The Savage Garden

Publication date: July 2007 | UK Publisher: HarperCollins  |  US Publisher: Berkley

The Savage Garden was selected as a Richard and Judy Summer Read in 2007 and became a No.1 Bestseller.

Behind a villa in the heart of Tuscany lies a Renaissance garden of enchanting beauty. Its grottoes, pagan statues and classical inscriptions seem to have a secret life of their own – and a secret message, too, for those with eyes to read it. Young scholar Adam Strickland is just such a person.

Arriving in 1958, he finds the Docci family, their house and the unique garden as seductive as each other. But post-War Italy is still a strange, even dangerous place, and the Doccis have some dark skeletons hidden away which Adam finds himself compelled to investigate. Before this mysterious and beautiful summer ends, Adam will uncover two stories of love, revenge and murder, separated by 400 years… but is another tragedy about to be added to the villa’s cursed past?


Mesmerizing… A crime author capable of the kind of writing found at the bedside of Man Booker judges.


Mills juggles the mysteries of three periods, switching between centuries with a conjuror’s skill…the book is beautifully written, giving life to the figures in their Tuscan landscape.

Literary Review

Unputdownable… hugely atmospheric.

Daily Mirror

An intriguing puzzle, elegantly written…the atmosphere of an Italian summer and of the mysterious garden are beautifully captured.

Sunday Telegraph

Mills writes beautifully; leading us gently and atmospherically through the Tuscan Renaissance garden… an unusual, captivating novel that is a cut above the norm.


Entertaining… Mills weaves together two murder mysteries in his elegantly contrived plot.

Times Literary Supplement

A fine sense of period and place, a well-managed narrative, crisp prose and fascinating information… Mills is one to watch.


To be savoured…Mills weaves together an intriguing mixture of love, loss and divided loyalties.


An intriguing historical thriller which confirms him as a first-class and unusual crime writer.

Daily Mail

A beautifully penned, high-brow crime thriller.

City AM

A keen sense of loss and longing suffuses The Savage Garden… a romantic and gracefully executed literary puzzle. Mills creates an enchanting vision of wooded glades and grottoes, temples and reflecting pools… a tantalizing mystery.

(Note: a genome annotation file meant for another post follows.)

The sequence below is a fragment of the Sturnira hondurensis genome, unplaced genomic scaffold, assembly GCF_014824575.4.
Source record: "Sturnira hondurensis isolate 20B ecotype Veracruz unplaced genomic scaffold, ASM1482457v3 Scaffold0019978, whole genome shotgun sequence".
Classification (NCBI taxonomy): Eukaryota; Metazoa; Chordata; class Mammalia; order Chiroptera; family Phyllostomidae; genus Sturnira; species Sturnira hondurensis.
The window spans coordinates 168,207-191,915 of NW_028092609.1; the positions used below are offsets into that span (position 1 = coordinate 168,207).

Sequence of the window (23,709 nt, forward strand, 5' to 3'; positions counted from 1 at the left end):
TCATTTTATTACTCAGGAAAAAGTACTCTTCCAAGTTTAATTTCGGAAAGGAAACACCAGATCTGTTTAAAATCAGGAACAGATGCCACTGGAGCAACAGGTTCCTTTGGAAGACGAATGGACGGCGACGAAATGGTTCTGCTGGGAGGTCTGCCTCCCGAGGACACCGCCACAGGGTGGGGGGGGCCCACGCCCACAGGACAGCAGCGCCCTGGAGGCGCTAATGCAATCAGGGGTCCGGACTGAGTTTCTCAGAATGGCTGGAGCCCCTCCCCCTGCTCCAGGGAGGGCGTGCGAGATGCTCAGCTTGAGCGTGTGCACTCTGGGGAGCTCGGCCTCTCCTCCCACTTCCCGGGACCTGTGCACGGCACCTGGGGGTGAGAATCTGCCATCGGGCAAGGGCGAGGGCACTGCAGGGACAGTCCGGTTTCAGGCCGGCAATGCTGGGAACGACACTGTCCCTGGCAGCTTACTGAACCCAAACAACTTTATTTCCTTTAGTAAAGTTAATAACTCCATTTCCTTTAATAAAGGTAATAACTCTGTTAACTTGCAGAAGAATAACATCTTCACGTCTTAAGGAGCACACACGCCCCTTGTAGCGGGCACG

New York Times Book Review

A sumptuous tale of multiple mysteries, family intrigues and hearty Continental flavour demonstrates Mills has earned a prime place at the crime fiction table.

Baltimore Sun


Publishers Weekly

In his first suspense novel, Amagansett, Mark Mills displayed a literary voice that was thoroughly embracing. The same is true in The Savage Garden.

New York Daily News

A bit of background

Bizarrely, The Savage Garden started out as a murder mystery set in late nineteenth century Dutch colonial Java. In fact, Signora Docci, the octogenarian matriarch of the finished book, featured in the original story as a thirteen year old girl dragged off to the Malay Archipelago by her father, a deeply religious Italian naturalist set on disproving the theories of Charles Darwin.

Several factors combined to make me abandon nineteenth century Java for an altogether different story set in 1950s Italy. It wasn’t an easy choice to change tack so completely; I had spent six months in the Bodleian Library in Oxford researching the original idea, and had even travelled to Java. This was when things began to go wrong.

I was woken on my first morning in Jakarta by the sound of a loud explosion. It turned out that Jemaah Islamiyah, a radical Islamist organization, had just tried to blow up the Australian Embassy. I found myself locked down in my hotel, and was strongly advised to abandon my plans to visit Sunda, the western province of the island, where my story was set. Sunda, it turned out, was a hotbed of anti-western fundamentalism.

Having travelled half way around the world, I ignored the advice, and aside from one awkward incident everything went fine. Nevertheless, I had lost valuable days, and I returned to England with the uneasy feeling that I’d failed to complete a proper reconnaissance of the place.

Then came the Boxing Day tsunami of 2004. The climax of my story was the destruction of the small coastal town of Anyer by a giant wave following the 1883 eruption of Krakatoa, a volcano located just off the western coast of Java. Given the terrible death toll of the 2004 tsunami, I felt very uncomfortable about using an identical natural disaster in the book. Somehow, it seemed exploitative, disrespectful, and yet the whole thrust of my plot was towards this cataclysmic ending.

I had written sixty or so pages of the book when I phoned my editors and told them I was abandoning it. Fortunately, another idea had been creeping up on me for a while. At that time, we were renting a cottage on an estate north of Oxford, where I would go to write. Rousham is home to one of the most beautiful gardens in the country – an Italianate masterpiece laid out by William Kent in the early eighteenth century. It’s a magical world of temples and statues, streams and waterfalls, strung out along a lazy bend in the river Cherwell. The garden’s symbolism and iconography are open to debate, and I was taken with idea that such a garden might hold the clues to an historical mystery, possibly a murder. It made sense to locate the garden and the story in Italy; William Kent had drawn his inspiration from his travels there, and I had lived in Italy for a number of years and was eager to write about the country.

Apart from a couple of key themes (and one of the characters) the only thing the second book shares with the first is the title. I left that unchanged.